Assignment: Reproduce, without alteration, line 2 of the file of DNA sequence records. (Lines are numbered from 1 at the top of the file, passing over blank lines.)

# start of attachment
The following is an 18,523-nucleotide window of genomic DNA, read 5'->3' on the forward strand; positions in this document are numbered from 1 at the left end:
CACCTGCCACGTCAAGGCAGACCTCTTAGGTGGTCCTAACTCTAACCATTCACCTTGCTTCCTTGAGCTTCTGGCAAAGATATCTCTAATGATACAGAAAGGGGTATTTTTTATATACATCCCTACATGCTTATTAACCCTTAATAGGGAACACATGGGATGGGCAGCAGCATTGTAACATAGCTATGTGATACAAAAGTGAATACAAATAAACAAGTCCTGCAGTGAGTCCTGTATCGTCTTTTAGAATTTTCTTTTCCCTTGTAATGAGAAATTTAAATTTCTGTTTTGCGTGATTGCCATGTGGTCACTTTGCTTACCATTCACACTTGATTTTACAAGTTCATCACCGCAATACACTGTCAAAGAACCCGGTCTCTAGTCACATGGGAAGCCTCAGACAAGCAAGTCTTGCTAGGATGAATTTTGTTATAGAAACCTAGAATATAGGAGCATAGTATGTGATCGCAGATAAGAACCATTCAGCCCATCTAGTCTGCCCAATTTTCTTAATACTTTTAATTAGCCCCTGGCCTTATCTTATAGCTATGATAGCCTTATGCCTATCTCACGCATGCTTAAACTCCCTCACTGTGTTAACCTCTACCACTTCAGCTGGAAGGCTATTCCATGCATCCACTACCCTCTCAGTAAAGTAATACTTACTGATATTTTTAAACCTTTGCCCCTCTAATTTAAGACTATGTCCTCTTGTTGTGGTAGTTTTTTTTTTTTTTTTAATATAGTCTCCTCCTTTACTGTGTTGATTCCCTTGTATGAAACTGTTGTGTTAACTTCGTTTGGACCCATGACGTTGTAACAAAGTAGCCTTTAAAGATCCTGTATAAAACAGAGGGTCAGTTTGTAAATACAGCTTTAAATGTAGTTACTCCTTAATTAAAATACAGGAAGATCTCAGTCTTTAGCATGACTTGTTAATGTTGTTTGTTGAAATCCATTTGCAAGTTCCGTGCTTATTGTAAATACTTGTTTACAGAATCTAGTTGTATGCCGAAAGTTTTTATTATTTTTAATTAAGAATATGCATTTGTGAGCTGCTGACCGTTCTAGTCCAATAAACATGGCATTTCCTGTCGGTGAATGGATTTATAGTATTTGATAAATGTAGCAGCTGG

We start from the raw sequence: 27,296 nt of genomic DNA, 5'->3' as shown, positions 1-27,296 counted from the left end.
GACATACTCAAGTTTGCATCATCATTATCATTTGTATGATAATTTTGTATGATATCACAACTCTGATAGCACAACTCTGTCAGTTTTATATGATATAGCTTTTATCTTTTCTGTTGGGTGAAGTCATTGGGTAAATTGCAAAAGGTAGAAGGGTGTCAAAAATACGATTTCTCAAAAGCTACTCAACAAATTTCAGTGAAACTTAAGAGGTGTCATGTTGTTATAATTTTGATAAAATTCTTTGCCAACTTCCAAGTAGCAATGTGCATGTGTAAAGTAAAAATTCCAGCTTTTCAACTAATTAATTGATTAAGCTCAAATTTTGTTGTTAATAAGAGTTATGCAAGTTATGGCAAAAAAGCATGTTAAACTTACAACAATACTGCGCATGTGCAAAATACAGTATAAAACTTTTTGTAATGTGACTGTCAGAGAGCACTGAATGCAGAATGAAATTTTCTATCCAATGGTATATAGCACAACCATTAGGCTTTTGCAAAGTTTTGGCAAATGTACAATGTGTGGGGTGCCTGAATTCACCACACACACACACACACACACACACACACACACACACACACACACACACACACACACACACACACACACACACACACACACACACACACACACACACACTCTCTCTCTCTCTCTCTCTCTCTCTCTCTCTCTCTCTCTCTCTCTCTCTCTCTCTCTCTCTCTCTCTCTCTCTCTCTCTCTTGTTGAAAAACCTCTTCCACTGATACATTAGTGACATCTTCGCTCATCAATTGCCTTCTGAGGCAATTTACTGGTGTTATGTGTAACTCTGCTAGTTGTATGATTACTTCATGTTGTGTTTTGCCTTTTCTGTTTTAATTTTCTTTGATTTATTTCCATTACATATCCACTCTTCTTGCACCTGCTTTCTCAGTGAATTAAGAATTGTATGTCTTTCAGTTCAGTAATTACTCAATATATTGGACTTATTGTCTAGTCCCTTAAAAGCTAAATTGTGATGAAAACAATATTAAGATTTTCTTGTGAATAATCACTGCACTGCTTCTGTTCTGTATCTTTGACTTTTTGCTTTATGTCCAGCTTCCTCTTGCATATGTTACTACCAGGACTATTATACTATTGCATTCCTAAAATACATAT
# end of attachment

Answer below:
CACCTGCCACGTCAAGGCAGACCTCTTAGGTGGTCCTAACTCTAACCATTCACCTTGCTTCCTTGAGCTTCTGGCAAAGATATCTCTAATGATACAGAAAGGGGTATTTTTTATATACATCCCTACATGCTTATTAACCCTTAATAGGGAACACATGGGATGGGCAGCAGCATTGTAACATAGCTATGTGATACAAAAGTGAATACAAATAAACAAGTCCTGCAGTGAGTCCTGTATCGTCTTTTAGAATTTTCTTTTCCCTTGTAATGAGAAATTTAAATTTCTGTTTTGCGTGATTGCCATGTGGTCACTTTGCTTACCATTCACACTTGATTTTACAAGTTCATCACCGCAATACACTGTCAAAGAACCCGGTCTCTAGTCACATGGGAAGCCTCAGACAAGCAAGTCTTGCTAGGATGAATTTTGTTATAGAAACCTAGAATATAGGAGCATAGTATGTGATCGCAGATAAGAACCATTCAGCCCATCTAGTCTGCCCAATTTTCTTAATACTTTTAATTAGCCCCTGGCCTTATCTTATAGCTATGATAGCCTTATGCCTATCTCACGCATGCTTAAACTCCCTCACTGTGTTAACCTCTACCACTTCAGCTGGAAGGCTATTCCATGCATCCACTACCCTCTCAGTAAAGTAATACTTACTGATATTTTTAAACCTTTGCCCCTCTAATTTAAGACTATGTCCTCTTGTTGTGGTAGTTTTTTTTTTTTTTTTAATATAGTCTCCTCCTTTACTGTGTTGATTCCCTTGTATGAAACTGTTGTGTTAACTTCGTTTGGACCCATGACGTTGTAACAAAGTAGCCTTTAAAGATCCTGTATAAAACAGAGGGTCAGTTTGTAAATACAGCTTTAAATGTAGTTACTCCTTAATTAAAATACAGGAAGATCTCAGTCTTTAGCATGACTTGTTAATGTTGTTTGTTGAAATCCATTTGCAAGTTCCGTGCTTATTGTAAATACTTGTTTACAGAATCTAGTTGTATGCCGAAAGTTTTTATTATTTTTAATTAAGAATATGCATTTGTGAGCTGCTGACCGTTCTAGTCCAATAAACATGGCATTTCCTGTCGGTGAATGGATTTATAGTATTTGATAAATGTAGCAGCTGG